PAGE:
For now, folks living in New York can watch the soap opera playing out in California from a comfortable, continent-sized distance.
But after that drama plays out, New York is next.
Smart Money: Right now, at least 47 states are facing significant shortfalls in their 2009 and/or 2010 budgets, according to the centre on Budget and Policy Priorities, a think tank in Washington, D.C. And many of those states are looking to tax hikes to help fill the gaps.
“Pretty much everyone is doing poorly,” says Kim Rueben, senior research associate at the Tax Policy centre. “It’s just a question of who’s hurting more than others.”
The top honour goes to California, which is projecting that it will fall about $25 billion short come fiscal 2010. Taking second place is New York with a projected $17.6 billion deficit for fiscal 2010, according to the National Conference of State Legislatures, a bipartisan policy research organisation in Washington, D.C.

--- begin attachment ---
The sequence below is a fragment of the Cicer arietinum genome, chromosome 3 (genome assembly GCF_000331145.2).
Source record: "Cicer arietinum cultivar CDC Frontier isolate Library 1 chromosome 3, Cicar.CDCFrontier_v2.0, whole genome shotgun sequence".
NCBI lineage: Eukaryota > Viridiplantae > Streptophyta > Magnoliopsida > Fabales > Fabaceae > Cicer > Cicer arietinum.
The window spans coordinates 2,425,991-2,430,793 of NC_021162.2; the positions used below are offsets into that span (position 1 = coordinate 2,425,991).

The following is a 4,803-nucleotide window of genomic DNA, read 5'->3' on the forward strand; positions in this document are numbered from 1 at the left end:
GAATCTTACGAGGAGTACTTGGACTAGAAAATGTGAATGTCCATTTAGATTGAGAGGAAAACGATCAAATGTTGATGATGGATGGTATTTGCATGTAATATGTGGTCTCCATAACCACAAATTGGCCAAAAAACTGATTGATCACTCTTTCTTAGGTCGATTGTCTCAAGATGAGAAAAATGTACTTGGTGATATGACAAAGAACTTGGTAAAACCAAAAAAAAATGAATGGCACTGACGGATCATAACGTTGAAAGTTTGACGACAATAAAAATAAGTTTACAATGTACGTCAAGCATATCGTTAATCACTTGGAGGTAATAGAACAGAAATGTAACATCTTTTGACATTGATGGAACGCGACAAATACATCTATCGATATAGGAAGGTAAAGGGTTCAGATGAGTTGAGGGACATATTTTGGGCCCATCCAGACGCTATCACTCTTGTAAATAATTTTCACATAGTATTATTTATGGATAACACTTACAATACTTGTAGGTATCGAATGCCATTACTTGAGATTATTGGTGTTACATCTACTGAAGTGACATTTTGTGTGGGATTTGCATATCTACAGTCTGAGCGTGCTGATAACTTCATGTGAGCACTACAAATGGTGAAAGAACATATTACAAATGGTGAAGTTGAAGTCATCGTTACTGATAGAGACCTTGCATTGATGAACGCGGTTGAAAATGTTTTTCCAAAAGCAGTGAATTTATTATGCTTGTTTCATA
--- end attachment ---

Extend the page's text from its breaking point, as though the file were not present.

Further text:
This can’t be a surprise to anyone. New York is like California. It’s highly exposed to some of the worst areas of the economy. It’s got a huge government apparatus, and its political system is something of a joke (see: The New York State Senate). Thank god for New Yorkers that there isn’t a referendum system here, or the state would’ve gone bust years ago.
New York should be hoping for a California bailout, since that’s their fate, too.
You can read more from the think tank here.
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